Year of entry: 2018
Course unit details:
Climate Change Economics and Policy
|Unit level||Level 3|
|Teaching period(s)||Semester 1|
|Available as a free choice unit?||Yes|
See course Blackboard pages.
|Unit title||Unit code||Requirement type||Description|
|Environmental Economics IIA||ECON20101||Pre-Requisite||Compulsory|
In addition to ECON20101, students must also have taken at least one of the following to be able to take this course unit (compulsory Pre-Requisite):
- ECON10001 or
- ECON20281 or
The aims of this course are to:
- Introduce students to recent research developments in climate change economics & policy analysis by providing an overview of concepts, formal techniques and a range of practical applications.
- Develop students understanding and ability to critically reflect on the use of these formal methods and quantitative analytical techniques to support decision making in the climate change context.
- Equip students to participate in discussion of climate change policy through an economic lens.
- Provide students with the knowledge and skills required for writing a position paper on a topic covered in the course.
By the end of the course you will:
- Have a solid understanding of humans’ role in global climate change, the inter-temporal efficiency of climate change mitigation measures, and the international distribution of responsibility for climate change policy.
- Be able to identify why market institutions fail in protecting the local and global environment, and describe and articulate effective ways to encourage more coordination and cooperation, design better incentive structures, and promote more protection.
- Be familiar with the main recent statistics and policies with respect to climate change and its mitigation in the UK and internationally and they will be able to explain the economics methods used to analyse and support decisions on mitigation efforts.
- Have developed a rigorous and critical understanding of mitigation approaches and climate policies from an economic perspective.
Topic 0: Introduction to the Course.
Topic 1: Measuring Climate Change, CO2 and the Link between them.
Topic 2: Uncertainty and Climate Damages in Economic Terms.
Topic 3: Mitigation, Discounting or How to Compare Present and Future Consumption.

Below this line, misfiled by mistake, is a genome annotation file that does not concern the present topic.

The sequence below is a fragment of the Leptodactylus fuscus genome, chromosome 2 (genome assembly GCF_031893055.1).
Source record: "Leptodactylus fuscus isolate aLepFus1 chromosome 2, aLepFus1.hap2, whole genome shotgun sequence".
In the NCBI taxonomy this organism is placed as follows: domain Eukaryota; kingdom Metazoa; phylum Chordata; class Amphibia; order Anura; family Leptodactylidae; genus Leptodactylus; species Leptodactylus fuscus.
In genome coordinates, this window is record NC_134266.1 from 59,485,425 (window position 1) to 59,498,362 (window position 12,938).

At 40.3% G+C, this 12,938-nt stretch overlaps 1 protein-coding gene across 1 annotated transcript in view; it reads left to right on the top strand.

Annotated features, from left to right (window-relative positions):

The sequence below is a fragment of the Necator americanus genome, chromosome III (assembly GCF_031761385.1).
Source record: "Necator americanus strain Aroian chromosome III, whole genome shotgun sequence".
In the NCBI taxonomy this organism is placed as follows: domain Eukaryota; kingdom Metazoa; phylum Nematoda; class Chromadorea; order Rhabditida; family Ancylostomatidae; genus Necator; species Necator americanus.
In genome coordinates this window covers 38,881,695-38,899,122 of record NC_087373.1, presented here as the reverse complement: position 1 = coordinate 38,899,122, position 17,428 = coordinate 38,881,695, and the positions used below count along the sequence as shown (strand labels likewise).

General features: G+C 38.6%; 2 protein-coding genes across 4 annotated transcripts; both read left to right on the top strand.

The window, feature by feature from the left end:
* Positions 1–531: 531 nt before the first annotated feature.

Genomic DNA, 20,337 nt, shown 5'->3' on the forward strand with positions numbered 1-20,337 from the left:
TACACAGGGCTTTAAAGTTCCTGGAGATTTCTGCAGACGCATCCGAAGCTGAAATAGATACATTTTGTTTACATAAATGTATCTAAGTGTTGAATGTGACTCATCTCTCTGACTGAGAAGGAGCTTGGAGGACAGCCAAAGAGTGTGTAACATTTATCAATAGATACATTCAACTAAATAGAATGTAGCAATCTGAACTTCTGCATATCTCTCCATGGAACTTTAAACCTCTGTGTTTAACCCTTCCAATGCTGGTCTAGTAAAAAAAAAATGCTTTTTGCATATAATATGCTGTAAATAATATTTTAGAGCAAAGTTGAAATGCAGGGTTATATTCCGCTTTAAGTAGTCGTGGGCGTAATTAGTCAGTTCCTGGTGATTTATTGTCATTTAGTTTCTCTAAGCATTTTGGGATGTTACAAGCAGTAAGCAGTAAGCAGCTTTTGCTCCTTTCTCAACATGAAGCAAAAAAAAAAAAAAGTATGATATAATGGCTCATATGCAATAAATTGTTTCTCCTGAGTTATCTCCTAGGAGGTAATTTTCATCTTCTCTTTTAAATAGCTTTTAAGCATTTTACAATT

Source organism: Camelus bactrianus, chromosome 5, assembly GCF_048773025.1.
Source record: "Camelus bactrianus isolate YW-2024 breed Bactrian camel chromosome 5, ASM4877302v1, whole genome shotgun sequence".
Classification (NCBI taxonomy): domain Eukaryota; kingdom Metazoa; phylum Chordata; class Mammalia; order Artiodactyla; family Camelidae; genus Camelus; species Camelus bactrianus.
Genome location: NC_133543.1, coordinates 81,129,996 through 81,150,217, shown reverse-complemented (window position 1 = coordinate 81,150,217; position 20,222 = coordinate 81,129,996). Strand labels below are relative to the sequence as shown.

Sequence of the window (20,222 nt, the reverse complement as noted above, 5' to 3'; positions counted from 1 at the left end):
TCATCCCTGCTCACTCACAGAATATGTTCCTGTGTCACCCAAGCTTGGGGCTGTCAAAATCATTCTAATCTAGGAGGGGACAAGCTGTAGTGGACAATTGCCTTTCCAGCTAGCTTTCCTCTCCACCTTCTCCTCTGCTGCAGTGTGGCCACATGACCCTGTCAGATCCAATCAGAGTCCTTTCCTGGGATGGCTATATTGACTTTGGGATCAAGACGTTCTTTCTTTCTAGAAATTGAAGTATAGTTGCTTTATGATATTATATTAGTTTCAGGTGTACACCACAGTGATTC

Topic 4: Pulling it together: Economic Integrated Assessment Modelling.
Topic 5: Policy Instruments and What is used in Practice.
Topic 6: International Environmental Problems.
Teaching and learning methods
Lectures and exercise classes.
- Analytical skills
- Synthesis and analysis of information. Critical reflection and evaluation of research.
- The course assignment requires students to investigate in greater detail a specific problem and come up with a policy proposal. Planning independent work using library, electronic and online resources. Using reporting skills.
- Written communication
- Information retrieval. Time management. Applying subject knowledge.
- Final Exam - 1.5 hours (70% of overall mark).
- Assessed Coursework - position paper (30% of overall mark).
- For the position paper you will receive detailed instructions. Feedback will be given twice (on your first idea for your position paper and outline, respectively).
- Mock exams.
- Series of quiz questions (Blackboard) covering topics in each lecture.
- Class feedback.
- Office hours.
- Discussion boards.
The main textbooks are:
- Tol, R.S.J. (2014), Climate Economics: Economic Analysis of Climate, Climate change and Climate Policy, Edward Elgar.
- Some chapters from: Perman, Ma, Common, Maddison and McGilvray. Natural Resource and Environmental Economics, Fourth Edition. Addison Wesley
- The relevant specific chapters will be indicated before each lecture.
Assigned empirical/applied papers: The text book material will be supplemented with a limited number of assigned empirical/applied papers for each lecture. This information will be on Blackboard well in advance of each lecture. There will also be some class handouts.
|Scheduled activity hours|
|Assessment written exam||1.5|
|Practical classes & workshops||5|
|Independent study hours|
|Grada Wossink||Unit coordinator|